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Be their parent. Not their friend. Not their enemy.

Kelly Ripa said that she doesn't care if her kids are her friends. Her 13-year-old daughter is breaking rules, so she's being her parent. (You can read the article here.)

This celebrity endorsement reinforces an old concept worth remembering: our kids have plenty of friends; what they need from us is parenting.

My kids break down when we say no to ice cream for dinner. Instead of giving in, we stand our ground and perhaps even bring a little discipline over the tantrum that has transpired.

Kami wrote a great post last week on creative discipline, and Tony wrote a post on the reality that it's not our job to make our kids happy, reminding us again of what it means to stand tall and actually embrace the role as parent in the lives of our children.

I've been a youth worker for a long time, so I've actually been looking forward to the teen years.

I like that we've moved from a pure caretaker position to more of a coach. Our conversations are deeper and my kids actually get our jokes for real.

But it's also harder to understand the line between letting them try some independence and just needing control. It's gradual.

Baby years are all about wonder, toddler years about teaching, in preschool and elementary things start to click and parenting has more clarity.

Then the tweens hit and they start to wonder if they can try some things alone and all of a sudden it hits you: Soon they will be gone. And you only have a short amount of time left to get it together as a parent.

So what do we parents do?

We hold on tighter, while they're heading down the road to more freedom.

I think sometimes we forget as parents that while we are not friends, we are also not enemies. It's not about maintaining control. It's about the recognition that our kids don't stop wanting parents, even though they act like it.

They too know a time is coming soon when we won't be constantly looking over their shoulder with the same decision making rights in their lives. (Even though they like to tell us they can't wait for that moment.)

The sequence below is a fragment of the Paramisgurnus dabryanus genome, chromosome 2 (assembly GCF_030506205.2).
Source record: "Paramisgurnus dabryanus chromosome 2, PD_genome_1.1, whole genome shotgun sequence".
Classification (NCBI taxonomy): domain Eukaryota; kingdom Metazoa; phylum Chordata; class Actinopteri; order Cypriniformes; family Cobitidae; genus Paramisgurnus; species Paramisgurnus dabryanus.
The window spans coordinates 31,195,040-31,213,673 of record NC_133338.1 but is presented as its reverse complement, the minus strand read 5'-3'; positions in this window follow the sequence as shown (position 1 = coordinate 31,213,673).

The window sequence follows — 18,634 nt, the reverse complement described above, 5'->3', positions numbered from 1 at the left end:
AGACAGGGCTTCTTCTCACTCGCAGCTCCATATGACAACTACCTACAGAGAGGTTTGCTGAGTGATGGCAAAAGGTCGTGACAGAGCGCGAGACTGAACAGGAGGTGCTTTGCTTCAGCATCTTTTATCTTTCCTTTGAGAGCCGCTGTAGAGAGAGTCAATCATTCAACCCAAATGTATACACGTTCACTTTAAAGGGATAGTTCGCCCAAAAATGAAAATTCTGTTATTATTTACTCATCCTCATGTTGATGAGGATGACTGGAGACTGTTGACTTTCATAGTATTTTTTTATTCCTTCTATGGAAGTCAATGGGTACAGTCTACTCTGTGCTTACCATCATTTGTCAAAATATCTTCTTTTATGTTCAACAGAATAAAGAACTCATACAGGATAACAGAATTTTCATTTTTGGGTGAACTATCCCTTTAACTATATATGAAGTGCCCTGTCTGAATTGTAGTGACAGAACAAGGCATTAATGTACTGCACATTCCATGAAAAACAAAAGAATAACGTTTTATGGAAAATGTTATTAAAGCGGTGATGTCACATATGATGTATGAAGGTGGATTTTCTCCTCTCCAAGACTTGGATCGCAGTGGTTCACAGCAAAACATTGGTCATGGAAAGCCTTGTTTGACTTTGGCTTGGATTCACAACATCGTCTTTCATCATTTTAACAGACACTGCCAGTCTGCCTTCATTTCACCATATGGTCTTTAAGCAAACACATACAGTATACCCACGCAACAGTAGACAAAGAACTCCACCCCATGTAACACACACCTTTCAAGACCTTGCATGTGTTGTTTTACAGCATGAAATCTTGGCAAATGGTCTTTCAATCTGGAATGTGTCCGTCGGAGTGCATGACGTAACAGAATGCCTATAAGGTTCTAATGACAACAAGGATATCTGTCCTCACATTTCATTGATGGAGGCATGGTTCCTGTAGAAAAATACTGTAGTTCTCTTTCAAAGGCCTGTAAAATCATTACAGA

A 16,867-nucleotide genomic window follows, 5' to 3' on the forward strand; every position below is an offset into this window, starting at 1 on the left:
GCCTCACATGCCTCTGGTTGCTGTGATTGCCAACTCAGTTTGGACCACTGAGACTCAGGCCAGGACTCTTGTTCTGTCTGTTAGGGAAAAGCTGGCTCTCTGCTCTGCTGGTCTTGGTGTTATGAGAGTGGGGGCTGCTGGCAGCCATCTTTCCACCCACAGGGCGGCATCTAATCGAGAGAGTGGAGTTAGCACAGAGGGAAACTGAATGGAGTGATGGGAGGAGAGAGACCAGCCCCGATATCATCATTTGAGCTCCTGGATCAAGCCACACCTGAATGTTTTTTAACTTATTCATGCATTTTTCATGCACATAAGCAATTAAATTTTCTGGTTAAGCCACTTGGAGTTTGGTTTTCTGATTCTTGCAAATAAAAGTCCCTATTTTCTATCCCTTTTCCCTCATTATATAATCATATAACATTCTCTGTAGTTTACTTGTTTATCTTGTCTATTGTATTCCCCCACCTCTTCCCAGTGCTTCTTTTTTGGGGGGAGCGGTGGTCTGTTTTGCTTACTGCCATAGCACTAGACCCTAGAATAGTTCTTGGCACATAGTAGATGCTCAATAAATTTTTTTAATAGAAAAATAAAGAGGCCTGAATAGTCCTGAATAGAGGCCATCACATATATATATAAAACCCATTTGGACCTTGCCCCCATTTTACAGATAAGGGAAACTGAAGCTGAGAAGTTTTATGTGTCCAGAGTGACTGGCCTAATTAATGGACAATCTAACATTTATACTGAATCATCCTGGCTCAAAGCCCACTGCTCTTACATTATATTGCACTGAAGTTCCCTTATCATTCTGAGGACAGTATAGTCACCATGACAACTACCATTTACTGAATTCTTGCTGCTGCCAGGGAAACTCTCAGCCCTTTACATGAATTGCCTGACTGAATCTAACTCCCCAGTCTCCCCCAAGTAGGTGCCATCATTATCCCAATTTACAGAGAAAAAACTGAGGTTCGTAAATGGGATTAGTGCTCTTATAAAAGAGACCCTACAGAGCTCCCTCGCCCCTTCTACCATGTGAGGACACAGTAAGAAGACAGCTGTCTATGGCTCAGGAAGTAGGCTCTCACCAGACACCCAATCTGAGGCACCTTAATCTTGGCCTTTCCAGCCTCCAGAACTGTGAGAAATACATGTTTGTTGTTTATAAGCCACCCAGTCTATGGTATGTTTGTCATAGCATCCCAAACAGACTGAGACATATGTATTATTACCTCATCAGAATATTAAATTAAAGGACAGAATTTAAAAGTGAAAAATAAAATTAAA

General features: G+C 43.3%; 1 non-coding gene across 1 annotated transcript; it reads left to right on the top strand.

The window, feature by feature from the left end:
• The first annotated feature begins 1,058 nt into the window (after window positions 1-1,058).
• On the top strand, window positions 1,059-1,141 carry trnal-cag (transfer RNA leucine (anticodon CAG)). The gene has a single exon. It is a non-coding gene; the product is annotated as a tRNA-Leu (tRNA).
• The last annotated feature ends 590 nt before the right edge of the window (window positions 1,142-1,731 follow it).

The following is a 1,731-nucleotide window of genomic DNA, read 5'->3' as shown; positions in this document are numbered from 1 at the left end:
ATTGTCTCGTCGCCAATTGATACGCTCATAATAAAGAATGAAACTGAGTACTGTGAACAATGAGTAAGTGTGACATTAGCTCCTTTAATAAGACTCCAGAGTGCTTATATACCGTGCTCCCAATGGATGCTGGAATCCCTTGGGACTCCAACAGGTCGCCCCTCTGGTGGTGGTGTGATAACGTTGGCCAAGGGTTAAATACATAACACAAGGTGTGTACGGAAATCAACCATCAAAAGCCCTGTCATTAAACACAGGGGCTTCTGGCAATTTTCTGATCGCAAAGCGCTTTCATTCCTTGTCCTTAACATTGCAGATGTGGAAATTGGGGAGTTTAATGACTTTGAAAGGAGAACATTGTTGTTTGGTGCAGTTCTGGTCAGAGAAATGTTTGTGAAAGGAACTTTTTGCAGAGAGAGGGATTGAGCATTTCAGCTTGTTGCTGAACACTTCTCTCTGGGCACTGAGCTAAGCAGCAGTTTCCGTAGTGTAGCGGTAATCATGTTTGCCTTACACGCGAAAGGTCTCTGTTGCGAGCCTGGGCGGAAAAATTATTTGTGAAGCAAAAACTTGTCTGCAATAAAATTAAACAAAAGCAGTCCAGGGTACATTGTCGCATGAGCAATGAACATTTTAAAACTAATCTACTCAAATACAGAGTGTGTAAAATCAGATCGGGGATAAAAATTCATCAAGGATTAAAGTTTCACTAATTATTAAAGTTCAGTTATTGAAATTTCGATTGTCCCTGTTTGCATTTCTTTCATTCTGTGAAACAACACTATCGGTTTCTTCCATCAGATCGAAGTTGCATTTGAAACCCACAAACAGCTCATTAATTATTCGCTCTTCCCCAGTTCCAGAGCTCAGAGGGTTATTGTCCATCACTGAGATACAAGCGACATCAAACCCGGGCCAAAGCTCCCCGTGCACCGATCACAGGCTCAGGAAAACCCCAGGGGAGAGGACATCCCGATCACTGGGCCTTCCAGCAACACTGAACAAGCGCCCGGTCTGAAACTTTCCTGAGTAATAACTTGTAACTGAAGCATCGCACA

In truth, the closer it gets, parent and child are equally petrified of the future. Both are asking the same question, "Are they ready to make their own choices now?"

Our kids no longer want to learn to dance by standing on our feet. But it doesn't mean they've stopped wanting to learn to dance.

They don't want us to be friends or enemies.

They aren't looking for a hero or dictator.

They want a role model.

We use the word "accountability" a lot in our home. Accountability lets them know they need other people around to help them move in the right direction. We're always held accountable to God who sets boundaries in our life, and yet allows us to have freedom of choice. There's a part of us that always needs our parents to parent, no matter how old you get.

So let's keep it up. Keep being the parent. Don't worry about making them happy. Be creative with your discipline.

And it's ok that you close your eyes and wish it was as easy as scooping them up in your arms to protect them from all harm.

But have no fear.

Just like those scraped knees of days gone by, they will overcome the pain and get back up.

And there are still days when they'll take your hand and let you help them.

But other times our job is to just stand nearby while they do it themselves.

Just be their parent, no matter what ages your kids are.


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